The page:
To say I love cyberpunk would be somewhat of an understatement. I mean, how could you not? I absolutely LOVE Star Trek, but there’s something that is too clean, too utopic in Rodenberry’s vision. Then in comes cyberpunk, stating that the future will be as good and as bad as today is, it’ll just have more rain, more neon and some of the cars will have the ability to fly.
A while back, I ran a cyberpunk setting, under the Savage Worlds rule system, in the dirty, spiraling metropolis that is New Hades (www.welcometonewhades.blogspot.com) and this is where I came across the Interface Zero (IZ) setting. Published by Gun Metal Games, it has now been adapted to the Fate rule system, and this is where we pick up our story…..
1 – The Setting
Almost 40% of the book is setting. This might seem overkill, but it doesn’t feel like it. Divided both chronologically and geographically, the book does an excellent job at introducing us to the IZ world. At the start of the book, a couple of pages are dedicated to a timeline, showing what happened to our planet in the years between the present and 2090. If one then wishes a more in depth study, the latter part of the book has the mentioned huge world history/atlas section, detailing the main countries/areas/players on the world stage. Is it too much? Perhaps, but by Cthulhu, it reads like a novel, and gives you the ability to base your players anywhere in the worlds, without it feeling same-y and boring. I won’t spoil it, but environmental catastrophes, diseases killing a not-insignificant part of humanity, cybernetics, robotics, space colonies, etc, etc.
2 – Gameplay
As mentioned, it follows the Fate rule system, with everything that comes attached to it (flexibility, adaptability, etc.). It feels, however, that IZ has made a lot of effort to ‘pin things down.’ Whereas the Fate system itself is happy with letting the characters be as fantastic as you can make them, IZ seems to try to make them more centered, more focused. The Fate rules and fudge dice rolls are still there, but one gets a feeling that IZ characters are real, with real armor and real pistols and swords and real cyberware.
3 – The Characters
This is where I feel this system shines. It doesn’t allow a free for all of character identities and creation, but it gives the players a huge number of possibilities of races and backgrounds, so varied, in fact, that I’m sure the possible permutations are in the hundreds. Just on race, you can chose Android (robot), Bioroid (synthetic human, think Ash from Alien), Cyborg, Human, Human 2.0 (biologically enhanced), Hybrid (human spliced with animal DNA) and Simulacrum (synthetic human). Each will of course have their advantages and disadvantages: a Hybrid with bat DNA might see in the dark, but might be denied access to polite society. Add to these races occupations as varied as bartender or bounty hunter and you have a huge scope to play around with.
Furthermore, although it is mentioned they’re just guidelines, major and minor aspects are suggested, depending on your choices. This, I find, is the Fate system’s greatest strength but, especially for players unfamiliar with the rules, it can be a weakness. Allow me to explain.
In Fate, your character has a number of short sentences that describe him/her/it, called Aspects. You call upon these aspects during gameplay for bonuses. My character is a thief, so I invoke my aspect ‘Best thief is my neighborhood’ for a bonus to lockpicking. Now this works amazingly, but for new players it can be tough. How do you pin down a character when your scope is infinite? IZ does a great job pinning this down. It might rob a tiny bit of flexibility, but it makes character creation faster and easier.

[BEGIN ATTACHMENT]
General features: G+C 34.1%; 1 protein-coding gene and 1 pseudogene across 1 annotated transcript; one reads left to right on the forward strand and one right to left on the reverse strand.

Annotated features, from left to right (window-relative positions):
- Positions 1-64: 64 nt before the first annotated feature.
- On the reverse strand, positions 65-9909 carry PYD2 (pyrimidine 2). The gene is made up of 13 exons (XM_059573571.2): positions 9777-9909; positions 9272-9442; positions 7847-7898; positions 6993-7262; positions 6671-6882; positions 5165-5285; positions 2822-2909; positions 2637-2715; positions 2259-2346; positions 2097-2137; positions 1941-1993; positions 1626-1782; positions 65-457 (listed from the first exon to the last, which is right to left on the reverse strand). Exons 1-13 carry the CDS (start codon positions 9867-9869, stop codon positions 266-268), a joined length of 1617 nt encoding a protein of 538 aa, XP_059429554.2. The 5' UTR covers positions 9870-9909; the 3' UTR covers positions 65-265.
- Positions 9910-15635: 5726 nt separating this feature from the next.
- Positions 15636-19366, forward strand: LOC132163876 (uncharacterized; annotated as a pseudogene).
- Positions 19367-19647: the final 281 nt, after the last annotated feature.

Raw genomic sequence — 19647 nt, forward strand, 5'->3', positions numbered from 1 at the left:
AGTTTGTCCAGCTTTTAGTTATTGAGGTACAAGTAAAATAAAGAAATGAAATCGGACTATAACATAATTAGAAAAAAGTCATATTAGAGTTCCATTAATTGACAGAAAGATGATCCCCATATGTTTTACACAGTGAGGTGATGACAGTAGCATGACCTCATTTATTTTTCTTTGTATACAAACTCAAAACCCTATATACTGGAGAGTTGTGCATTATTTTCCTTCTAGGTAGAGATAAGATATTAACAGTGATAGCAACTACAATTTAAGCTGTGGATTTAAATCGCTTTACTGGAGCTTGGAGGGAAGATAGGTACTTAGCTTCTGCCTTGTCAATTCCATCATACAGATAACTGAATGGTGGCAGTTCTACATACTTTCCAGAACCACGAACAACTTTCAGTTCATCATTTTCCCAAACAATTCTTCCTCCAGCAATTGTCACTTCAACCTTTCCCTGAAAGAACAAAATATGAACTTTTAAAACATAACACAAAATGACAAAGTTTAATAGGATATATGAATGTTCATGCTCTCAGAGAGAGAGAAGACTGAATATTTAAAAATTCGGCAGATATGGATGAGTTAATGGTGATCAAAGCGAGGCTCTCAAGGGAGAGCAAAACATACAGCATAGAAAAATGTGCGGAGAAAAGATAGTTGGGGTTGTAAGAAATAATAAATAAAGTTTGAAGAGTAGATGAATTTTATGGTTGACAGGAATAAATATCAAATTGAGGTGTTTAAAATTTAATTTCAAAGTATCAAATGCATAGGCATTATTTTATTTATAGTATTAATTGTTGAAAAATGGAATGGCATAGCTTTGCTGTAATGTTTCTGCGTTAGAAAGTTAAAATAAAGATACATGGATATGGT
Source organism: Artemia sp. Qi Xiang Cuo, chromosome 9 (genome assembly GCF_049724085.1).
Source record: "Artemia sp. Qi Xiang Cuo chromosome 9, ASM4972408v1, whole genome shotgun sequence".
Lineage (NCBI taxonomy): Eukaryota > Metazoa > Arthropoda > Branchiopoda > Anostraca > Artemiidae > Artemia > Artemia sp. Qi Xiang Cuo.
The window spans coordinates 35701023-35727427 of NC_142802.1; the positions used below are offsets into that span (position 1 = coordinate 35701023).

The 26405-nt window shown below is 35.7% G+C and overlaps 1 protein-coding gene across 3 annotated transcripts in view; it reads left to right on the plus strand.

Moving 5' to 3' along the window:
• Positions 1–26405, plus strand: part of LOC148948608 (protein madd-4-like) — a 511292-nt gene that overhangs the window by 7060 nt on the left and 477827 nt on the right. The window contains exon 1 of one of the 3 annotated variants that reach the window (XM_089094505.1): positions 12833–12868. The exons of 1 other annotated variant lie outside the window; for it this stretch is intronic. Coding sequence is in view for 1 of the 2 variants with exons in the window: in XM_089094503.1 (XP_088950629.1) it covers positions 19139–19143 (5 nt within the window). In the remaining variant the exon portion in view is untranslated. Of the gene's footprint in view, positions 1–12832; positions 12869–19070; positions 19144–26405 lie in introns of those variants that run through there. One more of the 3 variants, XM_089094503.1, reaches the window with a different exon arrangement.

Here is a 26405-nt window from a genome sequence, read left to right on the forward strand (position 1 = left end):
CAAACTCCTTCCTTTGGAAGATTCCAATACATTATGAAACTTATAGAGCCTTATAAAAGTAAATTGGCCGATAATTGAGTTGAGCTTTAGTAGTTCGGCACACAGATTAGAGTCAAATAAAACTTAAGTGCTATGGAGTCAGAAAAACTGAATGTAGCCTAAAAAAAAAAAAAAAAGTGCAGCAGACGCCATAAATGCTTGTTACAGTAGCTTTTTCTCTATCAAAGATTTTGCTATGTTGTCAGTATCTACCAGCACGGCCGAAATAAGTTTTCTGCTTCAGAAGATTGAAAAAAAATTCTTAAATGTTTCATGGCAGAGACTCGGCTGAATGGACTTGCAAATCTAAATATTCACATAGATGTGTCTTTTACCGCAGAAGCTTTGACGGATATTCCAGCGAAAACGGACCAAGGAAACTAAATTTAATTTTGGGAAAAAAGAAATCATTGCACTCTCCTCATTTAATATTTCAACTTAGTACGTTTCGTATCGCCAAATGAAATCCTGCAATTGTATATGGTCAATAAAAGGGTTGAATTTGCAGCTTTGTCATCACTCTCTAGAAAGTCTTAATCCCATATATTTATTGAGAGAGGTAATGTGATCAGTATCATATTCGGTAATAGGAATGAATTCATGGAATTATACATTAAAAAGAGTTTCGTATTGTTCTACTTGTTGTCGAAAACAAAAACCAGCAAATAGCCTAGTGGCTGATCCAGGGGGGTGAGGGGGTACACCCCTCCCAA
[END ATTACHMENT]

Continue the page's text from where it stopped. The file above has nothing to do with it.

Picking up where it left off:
4 – Archetypes
An inspired idea was the addition of archetypes: pre-made, almost ready to go characters, that can be copied off the page and used in a game almost immediately. I really enjoyed this, as it seemed to bridge the two types of Fate players, the ones that are happy with creating almost everything ‘bout their player from scratch, and the more casual players that only want the flexibility of the dice rolling and Aspects, and would prefer their characters to be more grounded.
5 – Rules
The Fate rules are used almost to the letter, with minor alterations. A few pages are spent describing the system in detail, so you really only need this book to start playing immediately.
I really really like it. The setting is fantastic, the rules are straightforward and straight from the Fate Core, and the characters feel real and interesting. It looks like a system that is parallel to... say, Shadowrun, as in it has the same sort of dark futuristic setting, but attempts to be smoother, faster, yet equally engaging. If you like cyberpunk and want a fast, exciting system, look no further!
Rui is a Portuguese scientist that, after ten years doing strange things in labs, decided to become a teacher. Then, two years ago, like he was bit by a radioactive D20, RPG’s came into his life, and he’s now juggling teaching, playing and GMing quite happily. He lives in the UK with his partner Joana, an ungodly number of potted plants, 4 to 5 RPG’s at various stages of completion (and across as many rule systems), and maps, cursed idols, evil necklaces, and any other props he can get his hands on. He’s been writing for HLG for a few months, and is one of the resident vloggers. He can be reached at @Atomic_RPG.
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